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With Training From MACSA, Young Pianist Soars

Nathan Cone
Rhiannon Bishop (left) and instructor Kenneth Thompson.

Kenneth Thompson, executive director of Musical Arts Center of San Antonio, remembers the first time he heard Rhiannon Bishop play. It was at a recital featuring area students. “I was sitting there enjoying the concert, but when Rhiannon was performing, there was something that really reached through my ears and into my heart.”

Bishop was “9 or 10 at the time,” she says. “After the recital I saw this very tall man with a booming voice walk up to my mom and me. He was impressed with how musical I was able to be at such a young age, and he offered to start coaching me.”

Now 17, Bishop is a full-time student of Thompson’s and already has some of the hardest repertoire under her fingers. On May 29, 2015, she performed a recital that included Maurice Ravel’s “Gaspard de la Nuit.” Bishop says she instantly fell in love with the music after hearing it a few years ago, and put it on her “dream list” right away.

“It’s sort of surreal that I’m actually playing it now because I’ve loved it so much,” she says.

It took years of practice and technique to build to that point, explains Thompson. When Bishop was 11 years old, “there was one lesson that someone came and observed… that was almost two hours of pure technique. This person left, and I’m sure they thought ‘he’s torturing this girl!’”

Expanding on the need for technical study, Thompson continues, “I sometimes liken it to an airplane. You really want the airplane to work, but when you’re flying the airplane, you don’t want to be thinking about whether the wings are going to work or whether the engine is going to work. Yet you need it all to work. That’s why we focus on technique [at MACSA], but we also try not to get overly obsessed with it.”

Bishop’s May recital also featured music by Mozart, Bach and a unique work by Spanish composer Frederic Mompou. “Paisajes” was written over the course of 18 years. It’s another piece that Bishop set about learning as soon as she heard it, and brought it to her lessons with Thompson almost complete, without telling him she was working on the music. Thompson was both surprised and pleased that the music complemented the Ravel on the program so well, “by stripping away what one would consider virtuosity and having to purely work with sound and rhythm.”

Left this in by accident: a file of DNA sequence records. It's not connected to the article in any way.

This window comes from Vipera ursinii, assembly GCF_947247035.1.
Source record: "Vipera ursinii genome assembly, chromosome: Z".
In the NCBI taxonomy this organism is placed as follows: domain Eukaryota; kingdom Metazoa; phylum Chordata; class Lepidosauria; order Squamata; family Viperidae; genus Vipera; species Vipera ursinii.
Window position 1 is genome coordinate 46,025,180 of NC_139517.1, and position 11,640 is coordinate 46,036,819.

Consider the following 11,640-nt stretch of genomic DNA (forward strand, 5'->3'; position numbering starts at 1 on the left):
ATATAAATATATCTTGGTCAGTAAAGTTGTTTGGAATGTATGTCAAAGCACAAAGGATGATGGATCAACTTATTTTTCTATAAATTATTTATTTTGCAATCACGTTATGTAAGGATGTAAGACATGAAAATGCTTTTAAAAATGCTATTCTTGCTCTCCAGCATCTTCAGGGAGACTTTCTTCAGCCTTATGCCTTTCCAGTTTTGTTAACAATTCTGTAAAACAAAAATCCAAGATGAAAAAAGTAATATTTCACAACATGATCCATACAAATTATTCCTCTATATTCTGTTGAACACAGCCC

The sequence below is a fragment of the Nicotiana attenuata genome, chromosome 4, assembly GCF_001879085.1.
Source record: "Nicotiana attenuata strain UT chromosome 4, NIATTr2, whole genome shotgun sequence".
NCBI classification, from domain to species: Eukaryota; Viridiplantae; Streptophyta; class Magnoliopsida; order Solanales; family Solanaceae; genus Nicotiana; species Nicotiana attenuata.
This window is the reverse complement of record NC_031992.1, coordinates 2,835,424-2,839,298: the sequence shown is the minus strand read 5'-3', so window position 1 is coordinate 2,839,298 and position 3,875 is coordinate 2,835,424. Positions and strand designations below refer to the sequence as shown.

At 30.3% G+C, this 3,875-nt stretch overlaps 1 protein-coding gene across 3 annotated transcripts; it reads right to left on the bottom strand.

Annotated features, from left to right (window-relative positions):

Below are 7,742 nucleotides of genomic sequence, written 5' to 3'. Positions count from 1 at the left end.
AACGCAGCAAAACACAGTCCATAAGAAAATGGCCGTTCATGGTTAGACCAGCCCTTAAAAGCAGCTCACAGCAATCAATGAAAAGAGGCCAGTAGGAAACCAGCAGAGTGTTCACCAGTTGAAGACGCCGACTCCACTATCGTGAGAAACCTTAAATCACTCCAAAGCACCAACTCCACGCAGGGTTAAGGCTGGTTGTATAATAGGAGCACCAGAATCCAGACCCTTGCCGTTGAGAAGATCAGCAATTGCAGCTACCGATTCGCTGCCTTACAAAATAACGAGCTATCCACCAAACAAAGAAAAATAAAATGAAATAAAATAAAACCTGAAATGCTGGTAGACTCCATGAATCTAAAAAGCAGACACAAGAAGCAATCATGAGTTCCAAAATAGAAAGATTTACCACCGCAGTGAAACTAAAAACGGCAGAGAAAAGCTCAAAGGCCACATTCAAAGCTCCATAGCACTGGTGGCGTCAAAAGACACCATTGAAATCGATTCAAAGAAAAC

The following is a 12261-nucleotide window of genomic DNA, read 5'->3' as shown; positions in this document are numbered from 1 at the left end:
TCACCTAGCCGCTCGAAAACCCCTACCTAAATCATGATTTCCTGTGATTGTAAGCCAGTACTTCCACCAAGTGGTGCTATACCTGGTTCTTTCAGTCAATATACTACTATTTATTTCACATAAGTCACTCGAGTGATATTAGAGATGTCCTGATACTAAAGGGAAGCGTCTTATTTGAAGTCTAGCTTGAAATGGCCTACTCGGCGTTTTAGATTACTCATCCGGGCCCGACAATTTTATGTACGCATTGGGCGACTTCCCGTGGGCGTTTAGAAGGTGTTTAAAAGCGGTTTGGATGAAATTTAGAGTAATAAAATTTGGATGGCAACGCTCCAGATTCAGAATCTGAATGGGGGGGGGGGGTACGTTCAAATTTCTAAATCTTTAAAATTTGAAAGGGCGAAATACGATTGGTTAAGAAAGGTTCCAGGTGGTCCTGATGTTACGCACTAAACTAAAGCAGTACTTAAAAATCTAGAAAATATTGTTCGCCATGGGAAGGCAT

Bishop says she’s looking forward to continuing her studies at college in a few years, and hopes to earn a doctoral degree one day, with the goal of teaching at the collegiate or pre-college level. She says she enjoys teaching and helping students solve their own technical problems at the piano.

When she’s not at the piano, Bishop says she enjoys playing video games and going to amusement parks. But would you believe this kind, sweet-hearted classical pianist is also a scofflaw? Bishop admits she has a habit of cutting off those “Do Not Remove” tags on pillows, mattresses, and linens and saving them. “It’s an urge that just comes over me, and I cannot control it!” she says with a laugh.

“When I was younger, I had all these cute little decorative pillows that I would put on my bed when it was made… and the tag was a fourth of the size of the pillow, and I thought it was just ridiculous!” she says. “My collection has grown over the years.”

“Is there a statute of limitations for the penalty [of removing the tags]?” I ask. “I think there is,” Thompson chimes in.

Hear Rhiannon play Bach below:

Credit Nathan Cone
Rhiannon: "I can't believe you told him about the 'Do Not Remove' tags!" Ken: "Don't worry, I'm sure you're safe from the law!"